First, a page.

We are the faces of the Holistic Moms Network. We are you, you are us. We are grateful for every single member and Chapter Leader who is part of our community and we are committed to making HMN a stronger and bigger voice for all of us. It is because of members, donors, and Sponsors that we are able to build this community and continue to run it each year. Like your corner store or local business, it takes work, supplies, and services to run our local Chapters and our non-profit. You make it possible.

Come check out our photos of our new space and our Team on our Facebook page here.

And join us! Become a member, volunteer to help your local Chapter, or even get involved with our community as a Leader! Contact us to say hello or to share an idea. Stop by our office to chat. Drop by our Facebook page and “like” us. You may see us virtually, but we’re also real. And we believe in the power of people and strength of community.

Friday, February 10, 2012

Motherhood is Messy

I’ve never been one for the “Leave it to Beaver” family model. It doesn’t resonate with my personal experience of growing up in a large, loud, and moderately dysfunctional Italian American family. Like media portrayals of childbirth as quick, intense, and amazingly clean, visions of motherhood and its reality are often incongruous.

Motherhood is messy. It’s filled with vomit and diapers, milk stains and runny noses. There are nighttime accidents and crayon on the walls. There are broken toys and seemingly insurmountable messes of play things – from dough and crayons, to itty bitty Legos™ that you wind up stepping on, over and over. There are messy tantrums, in public and private, and meltdowns too numerous to count. Being a parent isn’t a Hallmark moment, it’s a marathon. And just because it isn’t a smiling family portrait all – or even most – of the time, does not make you a bad parent.

Mothers are particularly hard on themselves. The “bad mommy” syndrome persists across generations. We feel guilty because our child didn’t devour our gourmet kale and organic salmon dinner and instead ate frozen French fries and burgers. We admonish ourselves for losing our patience as our kids throw teary, fist-pumping fits in the mall and wonder what we did wrong. We blame ourselves for each and every mistake – real or imagined – that we have made along the journey. We all need to lighten up.

If your motherhood journey is messy, celebrate it. Laugh at it. Embrace it. And forgive it – and yourself. We each do the best we can with the resources that we have at the moment – whether that means our physical and environmental tools (such as information and finances), or our emotional stores (think patience). Being part of a community is one of the ways we begin to acknowledge the challenges of motherhood. It is the ultimate reality show. Seeing, knowing, feeling, and sensing that you are not the only one who has piles of dirty laundry or a hard time getting yourself into the shower is reaffirming. Parenting challenges you and stretches you. It should – and it ain’t always pretty. Knowing that you are not alone (and are not crazy) gives you the inner strength to continue. And having the opportunity to share your travails with other parents helps us all put things in perspective.

At Holistic Moms, we welcome parents from all walks of life and strive to create a supportive environment where we can connect, share, and learn. We honor the mess and the ups and downs. It is all part of the journey.

Thursday, February 2, 2012

Keeping Pets Healthy: What's in the Can?

Are you a label reader? Do you know the ins and outs of organics, GMOs, food additives, and allergens? Do you scan kids' snacks for artificial ingredients and avoid the drive thru in your quest for wellness?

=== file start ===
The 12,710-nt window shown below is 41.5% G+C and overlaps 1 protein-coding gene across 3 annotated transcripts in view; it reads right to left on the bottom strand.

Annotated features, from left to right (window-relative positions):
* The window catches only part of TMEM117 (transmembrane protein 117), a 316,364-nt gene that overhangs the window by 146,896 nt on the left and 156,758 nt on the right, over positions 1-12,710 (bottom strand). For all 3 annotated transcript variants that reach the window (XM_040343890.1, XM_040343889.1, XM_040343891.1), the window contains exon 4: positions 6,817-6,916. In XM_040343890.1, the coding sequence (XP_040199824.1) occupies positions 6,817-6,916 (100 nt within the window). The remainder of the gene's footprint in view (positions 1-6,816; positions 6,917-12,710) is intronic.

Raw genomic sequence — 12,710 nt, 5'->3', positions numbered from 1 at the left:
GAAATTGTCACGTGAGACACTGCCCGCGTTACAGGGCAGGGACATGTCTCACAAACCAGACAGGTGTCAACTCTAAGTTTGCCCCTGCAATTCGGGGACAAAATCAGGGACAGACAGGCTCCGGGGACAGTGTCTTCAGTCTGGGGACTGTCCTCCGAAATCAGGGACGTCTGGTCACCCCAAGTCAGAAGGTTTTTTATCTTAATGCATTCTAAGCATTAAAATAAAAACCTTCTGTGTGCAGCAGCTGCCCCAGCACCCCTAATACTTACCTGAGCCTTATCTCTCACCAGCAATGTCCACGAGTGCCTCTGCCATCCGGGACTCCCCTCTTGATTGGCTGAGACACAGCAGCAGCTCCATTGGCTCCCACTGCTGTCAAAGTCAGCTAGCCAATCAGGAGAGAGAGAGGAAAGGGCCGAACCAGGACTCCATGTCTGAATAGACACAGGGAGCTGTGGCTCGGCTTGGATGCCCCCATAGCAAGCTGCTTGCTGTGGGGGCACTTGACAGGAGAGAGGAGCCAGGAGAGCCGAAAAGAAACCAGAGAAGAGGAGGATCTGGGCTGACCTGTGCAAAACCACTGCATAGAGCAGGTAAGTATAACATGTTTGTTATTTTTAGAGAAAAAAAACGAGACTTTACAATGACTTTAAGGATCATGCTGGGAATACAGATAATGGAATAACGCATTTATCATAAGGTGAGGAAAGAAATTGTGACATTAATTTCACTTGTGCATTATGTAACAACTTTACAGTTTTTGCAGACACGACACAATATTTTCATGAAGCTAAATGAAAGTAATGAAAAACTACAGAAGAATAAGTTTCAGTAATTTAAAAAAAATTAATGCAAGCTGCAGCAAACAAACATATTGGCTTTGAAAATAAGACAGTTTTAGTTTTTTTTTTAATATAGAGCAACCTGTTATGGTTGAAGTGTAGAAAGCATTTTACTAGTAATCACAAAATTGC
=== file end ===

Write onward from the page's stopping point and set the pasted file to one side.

You are not alone! Many of us begin our journey into holistic living through nutrition. Whether the result of chronic condition or just a desire to be healthier or more fit, we often begin to understand wellness through diet. We make the simple connection between food and health and slowly make positive changes for ourselves and our families. But what about for our pets? Yes, pets! How far do you take your holistic principles? Do you think about the kibble or treats you share with your four-legged family members?

The pet food industry is a multi-billion dollar market. Commercial pet foods, like many commercial food brands, are often owned by corporate conglomerates whose first priority is not on the nutritional value or wellness potential of the products they are selling. What's really in your pet food? According to the Born Free Foundation: a whole lot of stuff that ought to concern you. Most dry pet foods are extruded - a process that essentially uses high heat to process grains into small shapes and bits, leaving little by way of nutritional value according to Sally A. Fallon, author and co-founder of the Weston A. Price Foundation. Although these kibbles are later sprayed with animal fats and flavors to make them more palatable, like processed breakfast cereals, they are devoid of many of the vitamins and minerals found in whole foods.

Canned foods may not provide a much better option. Wet pet foods are largely made from animal by-products "heads, feet, bones, blood, intestines, lungs, spleens, livers, ligaments, fat trimmings, unborn babies, and other parts not generally consumed by humans." To these parts many conventional pet foods add an extensive list of additives from colorings and flavorings to lubricants, leavening agents, and thickeners.

Chemical residues from pesticides, genetically modified organisms (GMOs), artificial flavorings and colorings, and a wide variety of preservatives (such as BHA and BHT) are frequently found in commercial pet food. The dangers? As with all junk foods and chemicals in our diets, increasing evidence links these ingredients to cancer, digestive problems, and heart disease among pets.

What to do? Take your own nutritional guidelines and carry them over to your pets! Become informed and learn how to read pet food labels. Learn how to find a better quality pet food, review the benefits of removing grains from your pet's diet, read up on raw foods, and consider organics and supplementation. Your pets can benefit from a healthy, holistic lifestyle change as well!